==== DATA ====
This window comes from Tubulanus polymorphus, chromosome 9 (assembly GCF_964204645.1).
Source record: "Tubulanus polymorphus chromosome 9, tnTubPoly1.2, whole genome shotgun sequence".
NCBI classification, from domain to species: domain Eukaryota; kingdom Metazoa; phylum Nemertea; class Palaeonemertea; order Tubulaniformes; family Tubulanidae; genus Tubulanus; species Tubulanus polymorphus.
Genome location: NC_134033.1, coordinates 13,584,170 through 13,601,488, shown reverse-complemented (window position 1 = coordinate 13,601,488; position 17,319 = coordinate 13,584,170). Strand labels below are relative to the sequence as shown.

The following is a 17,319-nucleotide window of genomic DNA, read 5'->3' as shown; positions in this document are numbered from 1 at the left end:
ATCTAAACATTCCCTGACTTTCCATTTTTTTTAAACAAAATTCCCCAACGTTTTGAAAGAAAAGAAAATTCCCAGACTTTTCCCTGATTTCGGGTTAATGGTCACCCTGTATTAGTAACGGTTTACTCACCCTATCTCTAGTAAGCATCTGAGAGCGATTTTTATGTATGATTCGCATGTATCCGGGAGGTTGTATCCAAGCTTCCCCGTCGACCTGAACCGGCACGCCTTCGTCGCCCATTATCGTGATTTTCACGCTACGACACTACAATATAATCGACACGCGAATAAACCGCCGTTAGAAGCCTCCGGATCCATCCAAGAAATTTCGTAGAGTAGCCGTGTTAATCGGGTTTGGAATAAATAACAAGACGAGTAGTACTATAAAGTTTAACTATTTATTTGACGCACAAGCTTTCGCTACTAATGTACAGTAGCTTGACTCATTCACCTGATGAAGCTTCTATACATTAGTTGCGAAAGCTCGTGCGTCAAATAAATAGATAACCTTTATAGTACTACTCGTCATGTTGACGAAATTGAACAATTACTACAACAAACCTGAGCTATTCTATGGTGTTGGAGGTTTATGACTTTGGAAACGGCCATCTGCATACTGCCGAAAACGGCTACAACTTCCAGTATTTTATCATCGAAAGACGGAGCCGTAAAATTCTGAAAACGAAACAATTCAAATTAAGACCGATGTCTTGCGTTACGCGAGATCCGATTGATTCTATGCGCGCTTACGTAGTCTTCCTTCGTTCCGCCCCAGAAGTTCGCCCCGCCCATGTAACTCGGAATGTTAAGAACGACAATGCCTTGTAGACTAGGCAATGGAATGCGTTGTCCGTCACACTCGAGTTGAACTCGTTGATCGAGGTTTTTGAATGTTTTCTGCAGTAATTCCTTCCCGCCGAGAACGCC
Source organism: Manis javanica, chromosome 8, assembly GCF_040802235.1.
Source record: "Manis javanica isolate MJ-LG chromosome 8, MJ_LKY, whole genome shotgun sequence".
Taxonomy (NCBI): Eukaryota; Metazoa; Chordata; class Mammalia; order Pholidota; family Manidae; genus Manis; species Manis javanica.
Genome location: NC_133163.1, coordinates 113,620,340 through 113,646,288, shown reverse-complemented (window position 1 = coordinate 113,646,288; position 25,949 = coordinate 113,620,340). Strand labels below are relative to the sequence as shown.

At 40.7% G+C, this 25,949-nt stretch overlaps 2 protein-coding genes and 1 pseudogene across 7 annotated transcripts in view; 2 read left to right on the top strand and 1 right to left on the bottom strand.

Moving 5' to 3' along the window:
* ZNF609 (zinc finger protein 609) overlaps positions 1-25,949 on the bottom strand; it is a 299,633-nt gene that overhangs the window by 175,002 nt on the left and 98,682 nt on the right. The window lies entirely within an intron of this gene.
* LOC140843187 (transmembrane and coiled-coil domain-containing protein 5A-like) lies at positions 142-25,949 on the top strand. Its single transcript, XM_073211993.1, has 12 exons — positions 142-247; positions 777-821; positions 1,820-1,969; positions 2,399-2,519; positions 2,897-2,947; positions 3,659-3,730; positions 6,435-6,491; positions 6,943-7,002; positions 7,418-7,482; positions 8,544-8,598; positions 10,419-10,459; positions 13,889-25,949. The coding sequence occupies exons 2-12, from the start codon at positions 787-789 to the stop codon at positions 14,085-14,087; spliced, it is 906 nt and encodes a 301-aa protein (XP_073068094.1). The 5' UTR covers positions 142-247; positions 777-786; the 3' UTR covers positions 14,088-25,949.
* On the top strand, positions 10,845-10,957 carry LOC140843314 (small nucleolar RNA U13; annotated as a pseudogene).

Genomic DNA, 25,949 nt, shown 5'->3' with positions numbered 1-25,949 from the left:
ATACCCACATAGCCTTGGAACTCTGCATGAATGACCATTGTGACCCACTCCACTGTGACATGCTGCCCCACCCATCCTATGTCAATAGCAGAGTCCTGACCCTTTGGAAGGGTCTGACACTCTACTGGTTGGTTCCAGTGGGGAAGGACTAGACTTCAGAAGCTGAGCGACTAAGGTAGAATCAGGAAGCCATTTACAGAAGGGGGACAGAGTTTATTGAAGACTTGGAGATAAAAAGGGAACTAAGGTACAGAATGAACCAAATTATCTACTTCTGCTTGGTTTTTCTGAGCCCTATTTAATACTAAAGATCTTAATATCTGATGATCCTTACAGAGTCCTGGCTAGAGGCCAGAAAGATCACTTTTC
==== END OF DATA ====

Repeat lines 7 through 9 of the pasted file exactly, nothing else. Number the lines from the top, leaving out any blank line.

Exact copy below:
Source organism: Manis javanica, chromosome 8, assembly GCF_040802235.1.
Source record: "Manis javanica isolate MJ-LG chromosome 8, MJ_LKY, whole genome shotgun sequence".
Taxonomy (NCBI): Eukaryota; Metazoa; Chordata; class Mammalia; order Pholidota; family Manidae; genus Manis; species Manis javanica.